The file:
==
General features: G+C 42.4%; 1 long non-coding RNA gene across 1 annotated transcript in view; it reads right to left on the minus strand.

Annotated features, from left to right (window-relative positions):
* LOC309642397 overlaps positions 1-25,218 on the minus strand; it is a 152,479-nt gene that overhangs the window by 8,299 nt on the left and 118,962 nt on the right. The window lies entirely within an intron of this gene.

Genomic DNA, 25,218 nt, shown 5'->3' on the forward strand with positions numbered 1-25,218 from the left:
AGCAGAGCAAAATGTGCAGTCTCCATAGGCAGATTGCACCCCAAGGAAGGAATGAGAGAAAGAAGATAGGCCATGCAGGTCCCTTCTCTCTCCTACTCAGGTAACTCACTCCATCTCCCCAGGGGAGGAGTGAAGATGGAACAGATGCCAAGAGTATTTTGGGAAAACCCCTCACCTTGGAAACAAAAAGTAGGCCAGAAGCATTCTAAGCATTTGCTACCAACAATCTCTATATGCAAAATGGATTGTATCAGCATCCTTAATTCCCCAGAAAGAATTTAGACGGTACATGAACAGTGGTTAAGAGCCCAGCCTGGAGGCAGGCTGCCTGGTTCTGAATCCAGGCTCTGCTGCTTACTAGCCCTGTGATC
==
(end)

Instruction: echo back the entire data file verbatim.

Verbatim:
General features: G+C 42.4%; 1 long non-coding RNA gene across 1 annotated transcript in view; it reads right to left on the minus strand.

Annotated features, from left to right (window-relative positions):
* LOC309642397 overlaps positions 1-25,218 on the minus strand; it is a 152,479-nt gene that overhangs the window by 8,299 nt on the left and 118,962 nt on the right. The window lies entirely within an intron of this gene.

Genomic DNA, 25,218 nt, shown 5'->3' on the forward strand with positions numbered 1-25,218 from the left:
AGCAGAGCAAAATGTGCAGTCTCCATAGGCAGATTGCACCCCAAGGAAGGAATGAGAGAAAGAAGATAGGCCATGCAGGTCCCTTCTCTCTCCTACTCAGGTAACTCACTCCATCTCCCCAGGGGAGGAGTGAAGATGGAACAGATGCCAAGAGTATTTTGGGAAAACCCCTCACCTTGGAAACAAAAAGTAGGCCAGAAGCATTCTAAGCATTTGCTACCAACAATCTCTATATGCAAAATGGATTGTATCAGCATCCTTAATTCCCCAGAAAGAATTTAGACGGTACATGAACAGTGGTTAAGAGCCCAGCCTGGAGGCAGGCTGCCTGGTTCTGAATCCAGGCTCTGCTGCTTACTAGCCCTGTGATC